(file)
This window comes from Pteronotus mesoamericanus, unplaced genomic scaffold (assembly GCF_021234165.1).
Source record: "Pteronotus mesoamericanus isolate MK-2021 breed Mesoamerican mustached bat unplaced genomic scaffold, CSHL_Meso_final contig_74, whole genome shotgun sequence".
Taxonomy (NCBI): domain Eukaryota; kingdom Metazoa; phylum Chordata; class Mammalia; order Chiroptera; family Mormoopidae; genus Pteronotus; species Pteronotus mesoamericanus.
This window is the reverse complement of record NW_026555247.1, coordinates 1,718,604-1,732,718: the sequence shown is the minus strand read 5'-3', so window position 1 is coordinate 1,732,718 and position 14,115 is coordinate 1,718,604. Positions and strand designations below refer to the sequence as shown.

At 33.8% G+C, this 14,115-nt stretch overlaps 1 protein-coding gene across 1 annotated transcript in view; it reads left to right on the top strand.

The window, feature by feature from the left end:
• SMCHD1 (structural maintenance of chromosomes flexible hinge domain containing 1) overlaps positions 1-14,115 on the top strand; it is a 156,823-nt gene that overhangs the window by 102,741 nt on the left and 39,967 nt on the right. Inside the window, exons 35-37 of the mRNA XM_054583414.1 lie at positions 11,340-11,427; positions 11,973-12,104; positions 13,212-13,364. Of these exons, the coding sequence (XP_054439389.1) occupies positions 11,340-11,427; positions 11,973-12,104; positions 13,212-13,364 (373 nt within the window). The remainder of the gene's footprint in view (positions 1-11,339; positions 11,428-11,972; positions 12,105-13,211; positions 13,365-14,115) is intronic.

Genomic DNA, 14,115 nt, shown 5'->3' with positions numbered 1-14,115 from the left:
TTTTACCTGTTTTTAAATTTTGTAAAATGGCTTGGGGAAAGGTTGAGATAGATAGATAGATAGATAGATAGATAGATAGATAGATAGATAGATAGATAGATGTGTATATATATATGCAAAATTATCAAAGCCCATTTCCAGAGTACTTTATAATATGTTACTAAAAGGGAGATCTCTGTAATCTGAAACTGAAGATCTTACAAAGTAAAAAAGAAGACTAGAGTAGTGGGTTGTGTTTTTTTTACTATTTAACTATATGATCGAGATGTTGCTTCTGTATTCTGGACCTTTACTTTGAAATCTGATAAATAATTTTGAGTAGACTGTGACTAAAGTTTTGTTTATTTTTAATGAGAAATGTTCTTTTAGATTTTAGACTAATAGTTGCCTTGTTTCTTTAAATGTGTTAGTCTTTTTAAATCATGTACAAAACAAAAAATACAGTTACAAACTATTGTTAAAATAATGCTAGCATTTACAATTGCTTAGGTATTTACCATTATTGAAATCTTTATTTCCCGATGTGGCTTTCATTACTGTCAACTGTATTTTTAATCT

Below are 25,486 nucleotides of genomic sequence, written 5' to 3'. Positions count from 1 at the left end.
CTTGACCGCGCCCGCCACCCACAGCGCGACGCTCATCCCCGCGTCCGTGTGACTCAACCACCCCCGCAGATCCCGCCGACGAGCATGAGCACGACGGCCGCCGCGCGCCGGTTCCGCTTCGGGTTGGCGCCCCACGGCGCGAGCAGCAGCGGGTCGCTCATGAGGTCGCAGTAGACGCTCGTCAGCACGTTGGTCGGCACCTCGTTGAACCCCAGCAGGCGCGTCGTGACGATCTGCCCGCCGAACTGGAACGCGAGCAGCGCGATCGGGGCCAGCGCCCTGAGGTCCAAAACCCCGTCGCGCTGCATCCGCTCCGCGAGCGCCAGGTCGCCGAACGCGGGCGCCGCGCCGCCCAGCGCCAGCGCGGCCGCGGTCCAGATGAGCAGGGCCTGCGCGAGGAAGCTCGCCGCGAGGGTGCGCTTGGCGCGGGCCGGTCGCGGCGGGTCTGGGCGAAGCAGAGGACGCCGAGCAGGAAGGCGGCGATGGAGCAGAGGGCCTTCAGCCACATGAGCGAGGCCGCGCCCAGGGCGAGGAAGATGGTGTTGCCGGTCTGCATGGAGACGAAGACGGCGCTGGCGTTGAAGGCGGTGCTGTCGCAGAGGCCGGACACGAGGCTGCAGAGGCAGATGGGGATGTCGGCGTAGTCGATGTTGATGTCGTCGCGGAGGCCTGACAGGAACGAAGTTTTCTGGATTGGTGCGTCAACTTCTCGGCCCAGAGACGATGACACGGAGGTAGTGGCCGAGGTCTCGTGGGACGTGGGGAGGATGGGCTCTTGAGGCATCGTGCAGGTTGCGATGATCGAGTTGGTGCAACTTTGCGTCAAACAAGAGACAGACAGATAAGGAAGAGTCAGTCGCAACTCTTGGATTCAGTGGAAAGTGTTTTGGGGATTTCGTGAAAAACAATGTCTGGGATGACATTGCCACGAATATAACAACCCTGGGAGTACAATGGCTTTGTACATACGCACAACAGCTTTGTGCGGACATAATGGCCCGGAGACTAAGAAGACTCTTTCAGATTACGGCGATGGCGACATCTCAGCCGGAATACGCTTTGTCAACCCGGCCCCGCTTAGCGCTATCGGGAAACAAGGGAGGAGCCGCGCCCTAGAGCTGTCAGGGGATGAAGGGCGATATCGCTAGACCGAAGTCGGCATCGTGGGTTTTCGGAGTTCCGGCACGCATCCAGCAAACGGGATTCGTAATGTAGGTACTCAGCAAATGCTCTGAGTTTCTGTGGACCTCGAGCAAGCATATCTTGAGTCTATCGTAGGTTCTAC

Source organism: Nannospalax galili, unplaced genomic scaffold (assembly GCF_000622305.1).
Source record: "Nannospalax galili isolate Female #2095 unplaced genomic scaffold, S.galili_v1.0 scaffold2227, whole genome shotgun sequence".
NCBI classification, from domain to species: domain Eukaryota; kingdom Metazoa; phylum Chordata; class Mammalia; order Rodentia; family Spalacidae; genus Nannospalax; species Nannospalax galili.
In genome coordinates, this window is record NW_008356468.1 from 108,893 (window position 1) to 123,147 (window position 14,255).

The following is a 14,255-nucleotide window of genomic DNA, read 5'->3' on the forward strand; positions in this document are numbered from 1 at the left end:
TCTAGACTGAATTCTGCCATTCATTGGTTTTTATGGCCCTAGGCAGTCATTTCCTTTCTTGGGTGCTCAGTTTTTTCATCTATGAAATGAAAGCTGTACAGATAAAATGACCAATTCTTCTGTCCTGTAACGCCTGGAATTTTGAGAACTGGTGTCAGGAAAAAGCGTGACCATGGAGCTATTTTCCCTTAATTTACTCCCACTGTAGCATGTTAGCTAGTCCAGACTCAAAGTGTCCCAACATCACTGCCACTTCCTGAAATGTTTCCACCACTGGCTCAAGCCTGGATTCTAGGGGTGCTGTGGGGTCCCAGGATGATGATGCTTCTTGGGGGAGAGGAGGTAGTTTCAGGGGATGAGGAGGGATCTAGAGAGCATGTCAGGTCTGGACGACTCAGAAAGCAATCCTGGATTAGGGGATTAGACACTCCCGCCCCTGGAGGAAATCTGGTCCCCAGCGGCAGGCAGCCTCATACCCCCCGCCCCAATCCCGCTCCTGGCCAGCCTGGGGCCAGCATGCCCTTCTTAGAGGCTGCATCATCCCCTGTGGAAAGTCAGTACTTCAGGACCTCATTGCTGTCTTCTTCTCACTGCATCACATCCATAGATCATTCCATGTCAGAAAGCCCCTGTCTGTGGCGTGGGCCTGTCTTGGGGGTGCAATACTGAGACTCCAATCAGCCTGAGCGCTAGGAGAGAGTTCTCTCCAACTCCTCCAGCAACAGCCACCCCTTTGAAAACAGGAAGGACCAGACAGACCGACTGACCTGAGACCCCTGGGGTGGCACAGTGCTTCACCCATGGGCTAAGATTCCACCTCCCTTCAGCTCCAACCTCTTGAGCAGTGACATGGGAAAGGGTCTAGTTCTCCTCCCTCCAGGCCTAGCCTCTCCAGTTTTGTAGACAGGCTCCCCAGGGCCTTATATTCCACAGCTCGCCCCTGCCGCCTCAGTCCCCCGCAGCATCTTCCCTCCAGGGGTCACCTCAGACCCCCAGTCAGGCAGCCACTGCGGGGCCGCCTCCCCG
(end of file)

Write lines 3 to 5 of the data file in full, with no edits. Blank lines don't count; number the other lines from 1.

Taxonomy (NCBI): domain Eukaryota; kingdom Metazoa; phylum Chordata; class Mammalia; order Chiroptera; family Mormoopidae; genus Pteronotus; species Pteronotus mesoamericanus.
This window is the reverse complement of record NW_026555247.1, coordinates 1,718,604-1,732,718: the sequence shown is the minus strand read 5'-3', so window position 1 is coordinate 1,732,718 and position 14,115 is coordinate 1,718,604. Positions and strand designations below refer to the sequence as shown.

At 33.8% G+C, this 14,115-nt stretch overlaps 1 protein-coding gene across 1 annotated transcript in view; it reads left to right on the top strand.